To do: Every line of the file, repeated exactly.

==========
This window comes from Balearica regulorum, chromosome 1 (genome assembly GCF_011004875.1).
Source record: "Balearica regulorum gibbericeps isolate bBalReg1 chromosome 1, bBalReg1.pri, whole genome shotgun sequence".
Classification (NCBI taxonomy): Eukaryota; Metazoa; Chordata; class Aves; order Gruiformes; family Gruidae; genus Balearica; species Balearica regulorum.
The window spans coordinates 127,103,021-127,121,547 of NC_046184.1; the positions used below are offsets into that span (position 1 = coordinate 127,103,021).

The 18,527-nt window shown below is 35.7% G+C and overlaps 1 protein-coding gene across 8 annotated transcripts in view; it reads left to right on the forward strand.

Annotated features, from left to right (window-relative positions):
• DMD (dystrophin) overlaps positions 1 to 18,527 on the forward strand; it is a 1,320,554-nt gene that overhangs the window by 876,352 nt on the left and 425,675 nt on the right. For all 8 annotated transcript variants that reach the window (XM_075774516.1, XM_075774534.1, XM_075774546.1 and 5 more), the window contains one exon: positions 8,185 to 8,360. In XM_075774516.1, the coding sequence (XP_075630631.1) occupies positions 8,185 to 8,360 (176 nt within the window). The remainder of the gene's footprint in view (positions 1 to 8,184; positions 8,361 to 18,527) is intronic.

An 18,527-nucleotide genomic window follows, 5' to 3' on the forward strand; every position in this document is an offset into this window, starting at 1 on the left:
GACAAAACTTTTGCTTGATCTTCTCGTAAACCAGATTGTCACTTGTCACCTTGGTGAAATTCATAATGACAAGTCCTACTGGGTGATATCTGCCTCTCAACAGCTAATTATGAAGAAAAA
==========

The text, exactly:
This window comes from Balearica regulorum, chromosome 1 (genome assembly GCF_011004875.1).
Source record: "Balearica regulorum gibbericeps isolate bBalReg1 chromosome 1, bBalReg1.pri, whole genome shotgun sequence".
Classification (NCBI taxonomy): Eukaryota; Metazoa; Chordata; class Aves; order Gruiformes; family Gruidae; genus Balearica; species Balearica regulorum.
The window spans coordinates 127,103,021-127,121,547 of NC_046184.1; the positions used below are offsets into that span (position 1 = coordinate 127,103,021).

The 18,527-nt window shown below is 35.7% G+C and overlaps 1 protein-coding gene across 8 annotated transcripts in view; it reads left to right on the forward strand.

Annotated features, from left to right (window-relative positions):
• DMD (dystrophin) overlaps positions 1 to 18,527 on the forward strand; it is a 1,320,554-nt gene that overhangs the window by 876,352 nt on the left and 425,675 nt on the right. For all 8 annotated transcript variants that reach the window (XM_075774516.1, XM_075774534.1, XM_075774546.1 and 5 more), the window contains one exon: positions 8,185 to 8,360. In XM_075774516.1, the coding sequence (XP_075630631.1) occupies positions 8,185 to 8,360 (176 nt within the window). The remainder of the gene's footprint in view (positions 1 to 8,184; positions 8,361 to 18,527) is intronic.

An 18,527-nucleotide genomic window follows, 5' to 3' on the forward strand; every position in this document is an offset into this window, starting at 1 on the left:
GACAAAACTTTTGCTTGATCTTCTCGTAAACCAGATTGTCACTTGTCACCTTGGTGAAATTCATAATGACAAGTCCTACTGGGTGATATCTGCCTCTCAACAGCTAATTATGAAGAAAAA